Never mind the Bullitt Bourbon bottle. Mrs. Yi and I have access through a source in Florida to all the free kumquats we could ever want. Over the past several years, Mrs. Yi has been using them to make this glorious kumquat liqueur. It's a wonderful libation in its own right and is also an apt substitute for Grand Marnier, Cointreaux, Curacao, and and spirits of similar persuasion. All Mrs. Yi needs are a wide-mouthed two quart container, enough kumquats to fill it, two cups of powdered sugar, and a quart of vodka.
She begins by washing the kumquats, getting rid of any that are not completely fresh, then removing any bits of stem. Next she cuts each kumquat in half, lengthwise or crosswise, it doesn't matter, and places them in the container, layering the kumquat halves alternately with powdered sugar until the container is full. After filling the container with vodka, Mrs. Yi then covers it tightly and shakes it vigorously until the sugar---most of it at least---is dissolved. After that, the container remains on a shelf for the next two months. She remembers to flip it nearly every day so that one day the container is right side up, the next day upside down, and so forth. When the two months have passed, she scoops out all the solids, namely the halved kumquats. Thereafter, the container and the liqueur within stays on a shelf for another two months, allowing the sediment time to settle on the bottom. When the liqueur is clear, it can be slowly funnelled off into bottles through cheesecloth or a tea strainer.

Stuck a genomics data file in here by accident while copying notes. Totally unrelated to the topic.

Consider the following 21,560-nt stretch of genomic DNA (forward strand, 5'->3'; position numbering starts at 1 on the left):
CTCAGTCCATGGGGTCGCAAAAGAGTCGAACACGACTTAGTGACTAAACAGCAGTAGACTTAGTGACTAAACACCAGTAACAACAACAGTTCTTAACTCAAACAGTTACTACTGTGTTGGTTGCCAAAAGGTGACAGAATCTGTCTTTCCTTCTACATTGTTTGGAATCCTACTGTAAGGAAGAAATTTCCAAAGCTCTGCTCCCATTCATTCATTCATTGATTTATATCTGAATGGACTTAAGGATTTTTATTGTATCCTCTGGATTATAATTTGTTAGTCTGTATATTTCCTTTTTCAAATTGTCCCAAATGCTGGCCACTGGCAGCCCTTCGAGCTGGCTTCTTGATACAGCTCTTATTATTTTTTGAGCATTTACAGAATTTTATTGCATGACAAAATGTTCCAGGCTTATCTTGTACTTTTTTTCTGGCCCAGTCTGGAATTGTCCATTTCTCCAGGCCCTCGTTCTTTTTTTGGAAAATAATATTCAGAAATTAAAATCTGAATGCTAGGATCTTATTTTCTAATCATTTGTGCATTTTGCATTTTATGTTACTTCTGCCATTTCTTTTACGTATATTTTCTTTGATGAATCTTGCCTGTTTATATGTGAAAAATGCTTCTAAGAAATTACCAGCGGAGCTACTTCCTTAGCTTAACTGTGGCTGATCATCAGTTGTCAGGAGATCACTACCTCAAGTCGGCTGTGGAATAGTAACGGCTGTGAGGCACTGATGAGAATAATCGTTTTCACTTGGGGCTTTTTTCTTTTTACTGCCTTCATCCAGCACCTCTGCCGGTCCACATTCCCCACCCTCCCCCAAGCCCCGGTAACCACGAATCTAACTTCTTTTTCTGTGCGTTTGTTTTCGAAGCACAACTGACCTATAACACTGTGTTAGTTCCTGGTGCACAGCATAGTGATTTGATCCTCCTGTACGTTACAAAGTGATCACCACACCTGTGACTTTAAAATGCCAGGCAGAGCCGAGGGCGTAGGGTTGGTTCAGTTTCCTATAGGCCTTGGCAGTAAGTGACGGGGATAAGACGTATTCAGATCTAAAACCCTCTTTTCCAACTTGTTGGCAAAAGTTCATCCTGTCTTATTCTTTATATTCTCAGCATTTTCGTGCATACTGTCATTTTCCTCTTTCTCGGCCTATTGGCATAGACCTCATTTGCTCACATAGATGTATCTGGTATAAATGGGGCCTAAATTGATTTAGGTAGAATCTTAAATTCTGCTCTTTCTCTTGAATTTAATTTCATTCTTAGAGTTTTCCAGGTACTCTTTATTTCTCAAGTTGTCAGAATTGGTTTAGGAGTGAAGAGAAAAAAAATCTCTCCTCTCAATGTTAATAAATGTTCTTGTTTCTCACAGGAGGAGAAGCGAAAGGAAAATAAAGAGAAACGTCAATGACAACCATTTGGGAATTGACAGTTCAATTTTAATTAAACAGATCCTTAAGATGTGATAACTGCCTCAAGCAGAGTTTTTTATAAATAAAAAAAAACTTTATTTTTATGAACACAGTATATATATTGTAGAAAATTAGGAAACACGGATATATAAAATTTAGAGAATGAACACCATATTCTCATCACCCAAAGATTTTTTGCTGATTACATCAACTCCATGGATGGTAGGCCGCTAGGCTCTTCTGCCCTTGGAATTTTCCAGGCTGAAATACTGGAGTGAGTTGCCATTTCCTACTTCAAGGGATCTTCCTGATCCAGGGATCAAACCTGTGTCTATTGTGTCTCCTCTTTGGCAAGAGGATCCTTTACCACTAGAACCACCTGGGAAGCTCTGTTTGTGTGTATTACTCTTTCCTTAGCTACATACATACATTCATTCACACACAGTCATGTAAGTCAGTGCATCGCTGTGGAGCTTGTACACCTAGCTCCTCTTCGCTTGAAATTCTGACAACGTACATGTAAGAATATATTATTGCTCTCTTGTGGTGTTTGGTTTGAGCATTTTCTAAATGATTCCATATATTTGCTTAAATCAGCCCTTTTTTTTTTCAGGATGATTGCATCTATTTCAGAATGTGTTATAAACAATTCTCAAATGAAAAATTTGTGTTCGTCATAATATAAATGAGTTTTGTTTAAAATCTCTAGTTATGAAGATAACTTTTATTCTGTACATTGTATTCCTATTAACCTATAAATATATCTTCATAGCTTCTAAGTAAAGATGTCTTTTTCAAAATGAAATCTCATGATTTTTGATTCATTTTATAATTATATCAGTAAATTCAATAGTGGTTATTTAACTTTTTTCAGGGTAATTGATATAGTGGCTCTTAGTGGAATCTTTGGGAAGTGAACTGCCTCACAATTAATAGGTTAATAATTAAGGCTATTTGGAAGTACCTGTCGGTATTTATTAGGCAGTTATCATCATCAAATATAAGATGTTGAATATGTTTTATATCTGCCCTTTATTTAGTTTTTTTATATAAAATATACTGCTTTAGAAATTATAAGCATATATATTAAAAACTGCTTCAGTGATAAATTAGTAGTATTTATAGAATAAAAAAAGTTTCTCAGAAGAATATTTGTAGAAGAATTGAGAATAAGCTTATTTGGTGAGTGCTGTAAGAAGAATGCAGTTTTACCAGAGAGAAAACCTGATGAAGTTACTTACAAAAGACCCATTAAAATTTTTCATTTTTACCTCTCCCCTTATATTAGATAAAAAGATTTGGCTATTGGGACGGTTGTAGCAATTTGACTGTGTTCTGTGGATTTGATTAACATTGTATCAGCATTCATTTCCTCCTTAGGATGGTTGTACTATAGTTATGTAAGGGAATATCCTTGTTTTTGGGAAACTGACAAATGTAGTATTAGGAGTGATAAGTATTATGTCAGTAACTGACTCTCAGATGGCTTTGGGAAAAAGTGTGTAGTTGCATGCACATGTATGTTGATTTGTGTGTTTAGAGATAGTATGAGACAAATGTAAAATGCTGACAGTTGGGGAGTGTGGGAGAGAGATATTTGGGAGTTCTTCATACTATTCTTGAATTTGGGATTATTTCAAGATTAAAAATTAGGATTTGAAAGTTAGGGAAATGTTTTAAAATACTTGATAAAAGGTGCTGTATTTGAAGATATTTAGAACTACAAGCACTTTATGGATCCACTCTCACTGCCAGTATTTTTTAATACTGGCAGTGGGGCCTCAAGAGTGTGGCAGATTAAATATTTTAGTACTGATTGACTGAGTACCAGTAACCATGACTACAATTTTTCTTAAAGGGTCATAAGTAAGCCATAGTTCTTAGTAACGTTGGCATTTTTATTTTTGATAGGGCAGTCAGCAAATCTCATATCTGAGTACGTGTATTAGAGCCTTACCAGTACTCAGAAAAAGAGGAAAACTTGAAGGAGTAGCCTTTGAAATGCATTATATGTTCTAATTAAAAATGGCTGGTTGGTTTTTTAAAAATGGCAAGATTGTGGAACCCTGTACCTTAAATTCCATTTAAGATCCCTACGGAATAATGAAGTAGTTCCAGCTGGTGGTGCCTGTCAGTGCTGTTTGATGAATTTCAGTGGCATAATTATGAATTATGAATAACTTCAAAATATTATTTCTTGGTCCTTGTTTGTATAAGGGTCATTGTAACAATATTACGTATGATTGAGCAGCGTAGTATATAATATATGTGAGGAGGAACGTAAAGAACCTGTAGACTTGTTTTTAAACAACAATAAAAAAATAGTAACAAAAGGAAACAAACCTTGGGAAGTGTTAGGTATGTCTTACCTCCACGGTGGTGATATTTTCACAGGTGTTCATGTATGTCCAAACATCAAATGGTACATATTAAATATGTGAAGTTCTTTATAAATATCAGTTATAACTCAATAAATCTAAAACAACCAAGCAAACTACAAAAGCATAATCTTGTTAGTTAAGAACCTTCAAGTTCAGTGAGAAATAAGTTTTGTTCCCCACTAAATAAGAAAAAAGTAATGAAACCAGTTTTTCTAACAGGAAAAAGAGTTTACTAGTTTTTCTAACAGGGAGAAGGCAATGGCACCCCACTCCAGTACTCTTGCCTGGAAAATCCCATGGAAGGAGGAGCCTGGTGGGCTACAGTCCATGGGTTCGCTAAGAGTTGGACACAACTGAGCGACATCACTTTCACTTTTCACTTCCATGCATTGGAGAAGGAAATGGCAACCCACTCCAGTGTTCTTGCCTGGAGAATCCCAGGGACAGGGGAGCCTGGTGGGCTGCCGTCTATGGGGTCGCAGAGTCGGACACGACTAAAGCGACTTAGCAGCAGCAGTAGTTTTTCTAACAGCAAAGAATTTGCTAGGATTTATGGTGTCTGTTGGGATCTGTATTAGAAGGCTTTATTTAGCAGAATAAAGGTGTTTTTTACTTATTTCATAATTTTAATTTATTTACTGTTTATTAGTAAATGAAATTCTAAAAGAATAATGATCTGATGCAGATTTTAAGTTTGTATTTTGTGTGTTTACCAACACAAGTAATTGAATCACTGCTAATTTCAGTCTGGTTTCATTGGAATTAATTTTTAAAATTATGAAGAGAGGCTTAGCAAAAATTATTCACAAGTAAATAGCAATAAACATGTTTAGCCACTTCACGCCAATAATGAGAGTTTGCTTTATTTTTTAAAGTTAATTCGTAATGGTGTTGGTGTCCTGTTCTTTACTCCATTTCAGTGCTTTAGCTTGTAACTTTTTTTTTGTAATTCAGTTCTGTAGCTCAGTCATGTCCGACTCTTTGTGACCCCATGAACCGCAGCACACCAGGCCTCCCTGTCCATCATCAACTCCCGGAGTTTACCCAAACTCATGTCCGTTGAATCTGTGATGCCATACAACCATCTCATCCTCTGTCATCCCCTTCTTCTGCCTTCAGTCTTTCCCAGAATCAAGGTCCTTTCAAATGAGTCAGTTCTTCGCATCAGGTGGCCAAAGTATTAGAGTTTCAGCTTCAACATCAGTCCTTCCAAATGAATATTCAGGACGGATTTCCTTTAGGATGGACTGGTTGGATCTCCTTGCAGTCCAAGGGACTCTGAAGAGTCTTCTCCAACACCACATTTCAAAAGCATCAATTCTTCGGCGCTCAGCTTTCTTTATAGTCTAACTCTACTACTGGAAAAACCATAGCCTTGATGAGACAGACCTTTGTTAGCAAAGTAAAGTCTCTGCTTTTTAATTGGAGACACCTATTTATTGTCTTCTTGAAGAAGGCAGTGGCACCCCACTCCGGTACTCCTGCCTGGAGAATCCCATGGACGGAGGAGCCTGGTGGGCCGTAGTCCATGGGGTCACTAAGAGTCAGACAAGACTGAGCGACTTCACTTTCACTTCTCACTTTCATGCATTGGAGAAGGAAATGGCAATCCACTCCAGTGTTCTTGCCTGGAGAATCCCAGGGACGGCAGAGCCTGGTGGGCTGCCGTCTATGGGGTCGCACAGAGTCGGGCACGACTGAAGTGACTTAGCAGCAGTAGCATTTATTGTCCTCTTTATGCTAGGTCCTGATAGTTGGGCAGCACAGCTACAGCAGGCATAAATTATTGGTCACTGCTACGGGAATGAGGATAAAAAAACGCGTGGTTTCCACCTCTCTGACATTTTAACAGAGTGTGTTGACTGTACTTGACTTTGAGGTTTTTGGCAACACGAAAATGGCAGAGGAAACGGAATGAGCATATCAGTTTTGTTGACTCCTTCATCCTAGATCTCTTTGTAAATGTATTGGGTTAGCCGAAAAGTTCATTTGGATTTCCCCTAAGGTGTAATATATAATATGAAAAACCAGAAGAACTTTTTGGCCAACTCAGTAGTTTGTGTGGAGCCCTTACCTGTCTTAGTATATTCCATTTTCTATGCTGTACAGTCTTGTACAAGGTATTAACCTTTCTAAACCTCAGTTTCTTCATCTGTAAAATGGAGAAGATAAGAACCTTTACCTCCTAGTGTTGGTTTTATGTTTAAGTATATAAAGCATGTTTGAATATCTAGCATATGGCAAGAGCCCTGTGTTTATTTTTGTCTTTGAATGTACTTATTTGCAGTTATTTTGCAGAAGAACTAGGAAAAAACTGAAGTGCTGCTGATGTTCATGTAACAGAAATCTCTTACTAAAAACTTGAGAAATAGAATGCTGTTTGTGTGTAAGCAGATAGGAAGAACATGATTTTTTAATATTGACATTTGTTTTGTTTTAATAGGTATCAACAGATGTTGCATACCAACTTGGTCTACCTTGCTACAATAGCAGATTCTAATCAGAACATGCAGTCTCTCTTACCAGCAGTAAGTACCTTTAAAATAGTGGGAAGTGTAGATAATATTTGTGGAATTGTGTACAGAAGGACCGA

More often than not, kumquat liqueur will serve the purpose of almost any citrus based spirit. The Calvados kumquat sour to be shared here is our own invention.
CALVADOS KUMQUAT SOUR
3 ounces Calvados
1 ounce kumquat liqueur
4 teaspoons lemon juice
Shake with cracked ice in a cocktail shaker and strain into a martini glass